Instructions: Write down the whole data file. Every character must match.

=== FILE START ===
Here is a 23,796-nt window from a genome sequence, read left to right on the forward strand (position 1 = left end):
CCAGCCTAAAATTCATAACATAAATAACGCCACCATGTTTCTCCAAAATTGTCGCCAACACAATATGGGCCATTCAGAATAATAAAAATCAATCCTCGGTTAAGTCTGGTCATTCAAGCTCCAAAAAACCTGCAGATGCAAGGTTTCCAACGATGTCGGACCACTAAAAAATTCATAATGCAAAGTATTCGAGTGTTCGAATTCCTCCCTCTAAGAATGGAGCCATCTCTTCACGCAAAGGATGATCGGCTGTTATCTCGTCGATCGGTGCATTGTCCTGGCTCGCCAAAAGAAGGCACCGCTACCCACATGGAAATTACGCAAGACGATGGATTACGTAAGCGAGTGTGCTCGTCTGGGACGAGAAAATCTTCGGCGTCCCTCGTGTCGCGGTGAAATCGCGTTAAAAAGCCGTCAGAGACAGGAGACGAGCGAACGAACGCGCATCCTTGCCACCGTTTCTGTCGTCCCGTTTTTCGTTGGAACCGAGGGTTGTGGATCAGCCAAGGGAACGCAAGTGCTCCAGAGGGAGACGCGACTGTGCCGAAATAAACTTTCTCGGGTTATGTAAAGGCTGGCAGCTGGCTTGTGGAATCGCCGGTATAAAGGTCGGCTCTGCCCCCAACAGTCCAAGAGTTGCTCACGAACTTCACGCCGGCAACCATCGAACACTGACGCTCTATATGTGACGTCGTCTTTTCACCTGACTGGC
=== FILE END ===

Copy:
Here is a 23,796-nt window from a genome sequence, read left to right on the forward strand (position 1 = left end):
CCAGCCTAAAATTCATAACATAAATAACGCCACCATGTTTCTCCAAAATTGTCGCCAACACAATATGGGCCATTCAGAATAATAAAAATCAATCCTCGGTTAAGTCTGGTCATTCAAGCTCCAAAAAACCTGCAGATGCAAGGTTTCCAACGATGTCGGACCACTAAAAAATTCATAATGCAAAGTATTCGAGTGTTCGAATTCCTCCCTCTAAGAATGGAGCCATCTCTTCACGCAAAGGATGATCGGCTGTTATCTCGTCGATCGGTGCATTGTCCTGGCTCGCCAAAAGAAGGCACCGCTACCCACATGGAAATTACGCAAGACGATGGATTACGTAAGCGAGTGTGCTCGTCTGGGACGAGAAAATCTTCGGCGTCCCTCGTGTCGCGGTGAAATCGCGTTAAAAAGCCGTCAGAGACAGGAGACGAGCGAACGAACGCGCATCCTTGCCACCGTTTCTGTCGTCCCGTTTTTCGTTGGAACCGAGGGTTGTGGATCAGCCAAGGGAACGCAAGTGCTCCAGAGGGAGACGCGACTGTGCCGAAATAAACTTTCTCGGGTTATGTAAAGGCTGGCAGCTGGCTTGTGGAATCGCCGGTATAAAGGTCGGCTCTGCCCCCAACAGTCCAAGAGTTGCTCACGAACTTCACGCCGGCAACCATCGAACACTGACGCTCTATATGTGACGTCGTCTTTTCACCTGACTGGC